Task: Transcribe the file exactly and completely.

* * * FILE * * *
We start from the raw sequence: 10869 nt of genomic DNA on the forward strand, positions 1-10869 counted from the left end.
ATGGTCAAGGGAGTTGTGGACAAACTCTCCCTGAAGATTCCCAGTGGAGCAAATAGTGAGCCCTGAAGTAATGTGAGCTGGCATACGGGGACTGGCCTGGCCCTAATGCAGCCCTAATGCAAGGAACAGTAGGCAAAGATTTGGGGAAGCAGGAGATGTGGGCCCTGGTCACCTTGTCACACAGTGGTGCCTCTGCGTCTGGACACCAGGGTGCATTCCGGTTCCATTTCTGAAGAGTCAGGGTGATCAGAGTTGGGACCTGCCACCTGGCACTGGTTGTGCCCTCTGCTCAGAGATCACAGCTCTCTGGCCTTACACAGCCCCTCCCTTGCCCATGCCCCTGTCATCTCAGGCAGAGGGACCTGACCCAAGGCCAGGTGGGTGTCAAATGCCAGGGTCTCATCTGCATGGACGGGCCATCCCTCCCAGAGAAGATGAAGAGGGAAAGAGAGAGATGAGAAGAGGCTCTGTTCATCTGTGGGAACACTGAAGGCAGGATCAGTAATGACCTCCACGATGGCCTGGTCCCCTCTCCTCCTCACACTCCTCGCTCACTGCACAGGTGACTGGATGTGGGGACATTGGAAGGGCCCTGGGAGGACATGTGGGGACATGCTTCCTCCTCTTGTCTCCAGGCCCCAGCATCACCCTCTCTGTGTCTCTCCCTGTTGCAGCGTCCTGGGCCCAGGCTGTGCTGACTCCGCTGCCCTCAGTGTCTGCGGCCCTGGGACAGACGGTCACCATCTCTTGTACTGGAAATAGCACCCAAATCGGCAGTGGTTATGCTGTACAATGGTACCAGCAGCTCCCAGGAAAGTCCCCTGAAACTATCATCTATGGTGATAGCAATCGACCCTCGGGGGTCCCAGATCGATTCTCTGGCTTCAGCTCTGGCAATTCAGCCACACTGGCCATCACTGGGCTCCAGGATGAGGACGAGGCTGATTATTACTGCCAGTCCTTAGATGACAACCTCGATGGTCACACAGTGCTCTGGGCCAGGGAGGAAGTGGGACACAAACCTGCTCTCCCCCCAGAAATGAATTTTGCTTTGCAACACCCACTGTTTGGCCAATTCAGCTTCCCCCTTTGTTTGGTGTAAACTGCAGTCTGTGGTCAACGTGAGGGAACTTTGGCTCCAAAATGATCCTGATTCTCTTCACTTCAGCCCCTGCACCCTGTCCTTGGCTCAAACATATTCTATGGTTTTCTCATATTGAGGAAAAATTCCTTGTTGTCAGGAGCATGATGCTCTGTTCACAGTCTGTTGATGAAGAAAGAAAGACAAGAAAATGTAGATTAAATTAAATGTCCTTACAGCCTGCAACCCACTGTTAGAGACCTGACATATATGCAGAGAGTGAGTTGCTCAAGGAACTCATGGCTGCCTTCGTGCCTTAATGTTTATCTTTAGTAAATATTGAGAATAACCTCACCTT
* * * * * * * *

We start from the raw sequence: 10869 nt of genomic DNA on the forward strand, positions 1-10869 counted from the left end.
ATGGTCAAGGGAGTTGTGGACAAACTCTCCCTGAAGATTCCCAGTGGAGCAAATAGTGAGCCCTGAAGTAATGTGAGCTGGCATACGGGGACTGGCCTGGCCCTAATGCAGCCCTAATGCAAGGAACAGTAGGCAAAGATTTGGGGAAGCAGGAGATGTGGGCCCTGGTCACCTTGTCACACAGTGGTGCCTCTGCGTCTGGACACCAGGGTGCATTCCGGTTCCATTTCTGAAGAGTCAGGGTGATCAGAGTTGGGACCTGCCACCTGGCACTGGTTGTGCCCTCTGCTCAGAGATCACAGCTCTCTGGCCTTACACAGCCCCTCCCTTGCCCATGCCCCTGTCATCTCAGGCAGAGGGACCTGACCCAAGGCCAGGTGGGTGTCAAATGCCAGGGTCTCATCTGCATGGACGGGCCATCCCTCCCAGAGAAGATGAAGAGGGAAAGAGAGAGATGAGAAGAGGCTCTGTTCATCTGTGGGAACACTGAAGGCAGGATCAGTAATGACCTCCACGATGGCCTGGTCCCCTCTCCTCCTCACACTCCTCGCTCACTGCACAGGTGACTGGATGTGGGGACATTGGAAGGGCCCTGGGAGGACATGTGGGGACATGCTTCCTCCTCTTGTCTCCAGGCCCCAGCATCACCCTCTCTGTGTCTCTCCCTGTTGCAGCGTCCTGGGCCCAGGCTGTGCTGACTCCGCTGCCCTCAGTGTCTGCGGCCCTGGGACAGACGGTCACCATCTCTTGTACTGGAAATAGCACCCAAATCGGCAGTGGTTATGCTGTACAATGGTACCAGCAGCTCCCAGGAAAGTCCCCTGAAACTATCATCTATGGTGATAGCAATCGACCCTCGGGGGTCCCAGATCGATTCTCTGGCTTCAGCTCTGGCAATTCAGCCACACTGGCCATCACTGGGCTCCAGGATGAGGACGAGGCTGATTATTACTGCCAGTCCTTAGATGACAACCTCGATGGTCACACAGTGCTCTGGGCCAGGGAGGAAGTGGGACACAAACCTGCTCTCCCCCCAGAAATGAATTTTGCTTTGCAACACCCACTGTTTGGCCAATTCAGCTTCCCCCTTTGTTTGGTGTAAACTGCAGTCTGTGGTCAACGTGAGGGAACTTTGGCTCCAAAATGATCCTGATTCTCTTCACTTCAGCCCCTGCACCCTGTCCTTGGCTCAAACATATTCTATGGTTTTCTCATATTGAGGAAAAATTCCTTGTTGTCAGGAGCATGATGCTCTGTTCACAGTCTGTTGATGAAGAAAGAAAGACAAGAAAATGTAGATTAAATTAAATGTCCTTACAGCCTGCAACCCACTGTTAGAGACCTGACATATATGCAGAGAGTGAGTTGCTCAAGGAACTCATGGCTGCCTTCGTGCCTTAATGTTTATCTTTAGTAAATATTGAGAATAACCTCACCTT